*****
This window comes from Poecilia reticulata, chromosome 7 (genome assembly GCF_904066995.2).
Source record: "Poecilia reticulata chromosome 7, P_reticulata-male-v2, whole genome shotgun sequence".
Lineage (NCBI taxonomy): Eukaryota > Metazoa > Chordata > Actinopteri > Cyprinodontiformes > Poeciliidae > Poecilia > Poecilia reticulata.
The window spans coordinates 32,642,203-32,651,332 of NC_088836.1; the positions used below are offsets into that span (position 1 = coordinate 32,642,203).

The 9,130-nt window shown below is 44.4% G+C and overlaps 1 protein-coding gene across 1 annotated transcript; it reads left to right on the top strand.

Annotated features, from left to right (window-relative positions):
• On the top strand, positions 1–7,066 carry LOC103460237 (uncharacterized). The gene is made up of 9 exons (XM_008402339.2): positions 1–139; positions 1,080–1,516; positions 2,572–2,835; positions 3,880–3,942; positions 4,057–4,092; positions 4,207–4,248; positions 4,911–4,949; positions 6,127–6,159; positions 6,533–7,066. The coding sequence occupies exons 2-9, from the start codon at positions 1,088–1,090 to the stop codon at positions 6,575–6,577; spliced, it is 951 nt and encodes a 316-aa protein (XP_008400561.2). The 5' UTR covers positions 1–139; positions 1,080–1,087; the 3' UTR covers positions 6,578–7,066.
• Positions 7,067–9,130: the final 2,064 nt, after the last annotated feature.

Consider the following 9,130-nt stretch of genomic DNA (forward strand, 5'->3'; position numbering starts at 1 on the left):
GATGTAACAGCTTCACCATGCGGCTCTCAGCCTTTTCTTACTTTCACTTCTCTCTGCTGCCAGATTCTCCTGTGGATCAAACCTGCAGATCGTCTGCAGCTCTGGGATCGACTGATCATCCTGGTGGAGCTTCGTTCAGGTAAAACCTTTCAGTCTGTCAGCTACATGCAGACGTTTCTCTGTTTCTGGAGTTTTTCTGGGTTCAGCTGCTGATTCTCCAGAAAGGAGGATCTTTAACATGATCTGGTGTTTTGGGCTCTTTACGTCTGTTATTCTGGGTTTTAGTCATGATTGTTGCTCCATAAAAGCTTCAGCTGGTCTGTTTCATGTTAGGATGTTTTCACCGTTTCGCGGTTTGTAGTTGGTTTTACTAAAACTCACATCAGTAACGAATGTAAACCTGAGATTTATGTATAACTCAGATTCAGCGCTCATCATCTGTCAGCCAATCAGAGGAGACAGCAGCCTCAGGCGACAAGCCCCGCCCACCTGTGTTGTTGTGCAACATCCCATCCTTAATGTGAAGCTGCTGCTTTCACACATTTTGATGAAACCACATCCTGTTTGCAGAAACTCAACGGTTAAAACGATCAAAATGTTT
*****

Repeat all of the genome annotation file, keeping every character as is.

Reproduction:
This window comes from Poecilia reticulata, chromosome 7 (genome assembly GCF_904066995.2).
Source record: "Poecilia reticulata chromosome 7, P_reticulata-male-v2, whole genome shotgun sequence".
Lineage (NCBI taxonomy): Eukaryota > Metazoa > Chordata > Actinopteri > Cyprinodontiformes > Poeciliidae > Poecilia > Poecilia reticulata.
The window spans coordinates 32,642,203-32,651,332 of NC_088836.1; the positions used below are offsets into that span (position 1 = coordinate 32,642,203).

The 9,130-nt window shown below is 44.4% G+C and overlaps 1 protein-coding gene across 1 annotated transcript; it reads left to right on the top strand.

Annotated features, from left to right (window-relative positions):
• On the top strand, positions 1–7,066 carry LOC103460237 (uncharacterized). The gene is made up of 9 exons (XM_008402339.2): positions 1–139; positions 1,080–1,516; positions 2,572–2,835; positions 3,880–3,942; positions 4,057–4,092; positions 4,207–4,248; positions 4,911–4,949; positions 6,127–6,159; positions 6,533–7,066. The coding sequence occupies exons 2-9, from the start codon at positions 1,088–1,090 to the stop codon at positions 6,575–6,577; spliced, it is 951 nt and encodes a 316-aa protein (XP_008400561.2). The 5' UTR covers positions 1–139; positions 1,080–1,087; the 3' UTR covers positions 6,578–7,066.
• Positions 7,067–9,130: the final 2,064 nt, after the last annotated feature.

Consider the following 9,130-nt stretch of genomic DNA (forward strand, 5'->3'; position numbering starts at 1 on the left):
GATGTAACAGCTTCACCATGCGGCTCTCAGCCTTTTCTTACTTTCACTTCTCTCTGCTGCCAGATTCTCCTGTGGATCAAACCTGCAGATCGTCTGCAGCTCTGGGATCGACTGATCATCCTGGTGGAGCTTCGTTCAGGTAAAACCTTTCAGTCTGTCAGCTACATGCAGACGTTTCTCTGTTTCTGGAGTTTTTCTGGGTTCAGCTGCTGATTCTCCAGAAAGGAGGATCTTTAACATGATCTGGTGTTTTGGGCTCTTTACGTCTGTTATTCTGGGTTTTAGTCATGATTGTTGCTCCATAAAAGCTTCAGCTGGTCTGTTTCATGTTAGGATGTTTTCACCGTTTCGCGGTTTGTAGTTGGTTTTACTAAAACTCACATCAGTAACGAATGTAAACCTGAGATTTATGTATAACTCAGATTCAGCGCTCATCATCTGTCAGCCAATCAGAGGAGACAGCAGCCTCAGGCGACAAGCCCCGCCCACCTGTGTTGTTGTGCAACATCCCATCCTTAATGTGAAGCTGCTGCTTTCACACATTTTGATGAAACCACATCCTGTTTGCAGAAACTCAACGGTTAAAACGATCAAAATGTTT